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On conversational valence and the definition of interjections

CollectionsAustralian Linguistic Society Conference (2011)
Title: On conversational valence and the definition of interjections
Author(s): Libert, Alan Reed
Australian Linguistic Society
Keywords: interjections
word classes
pragmatics
valence
greetings
Publisher: Australian Linguistic Society
Citation: Libert, A. R. (2012). On conversational valence and the definition of interjections. In M. Ponsonnet, L. Dao & M. Bowler (Eds), Proceedings of the 42nd Australian Linguistic Society Conference – 2011, Australian National University, Canberra ACT, 2-4 December 2011 (pp. 282-296).
Series/Report no.: Australian Linguistic Society Conference: 42nd
Description: 
Interjections, like some other word classes, have proven difficult to define in a principled way, and therefore there has been disagreement about whether some words belong to this class. Lists of interjections in grammars sometimes include arguably disparate items, e.g. greeting terms, along with words such as oh and ah. There has also been dispute about the possibility or necessity for interjections to be in a syntactic relation to other components, that is, about their valence. In this paper I propose a definition of interjection which involves an extension of valence in the usual syntactic sense, introducing the notion of conversational valence to distinguish between interjections and words such as goodbye. The latter can only be felicitously used when there is an addressee present, as well as the speaker, thus having a conversational valence of 2, while interjections do not require an addressee, i.e. their conversational valence is 1. For example, if I stub my toe I can appropriately say ouch! in the absence of anyone else. Interjections are distinguished by being the only linguistic items with such a low conversational valence.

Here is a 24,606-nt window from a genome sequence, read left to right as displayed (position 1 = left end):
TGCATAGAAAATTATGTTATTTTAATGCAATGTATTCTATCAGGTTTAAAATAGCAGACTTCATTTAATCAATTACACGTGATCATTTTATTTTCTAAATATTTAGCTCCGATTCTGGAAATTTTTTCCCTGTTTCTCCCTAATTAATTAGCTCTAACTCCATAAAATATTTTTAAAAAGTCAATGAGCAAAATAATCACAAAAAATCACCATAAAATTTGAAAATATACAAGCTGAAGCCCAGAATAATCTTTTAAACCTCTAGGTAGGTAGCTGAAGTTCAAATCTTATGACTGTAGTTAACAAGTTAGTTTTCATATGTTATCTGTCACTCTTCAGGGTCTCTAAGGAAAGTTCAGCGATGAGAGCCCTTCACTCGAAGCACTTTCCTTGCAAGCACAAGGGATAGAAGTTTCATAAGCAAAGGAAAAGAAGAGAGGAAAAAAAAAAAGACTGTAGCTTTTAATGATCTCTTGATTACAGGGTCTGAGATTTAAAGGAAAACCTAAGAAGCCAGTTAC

URI: http://hdl.handle.net/1885/9418
ISBN: 978-0-9802815-4-5

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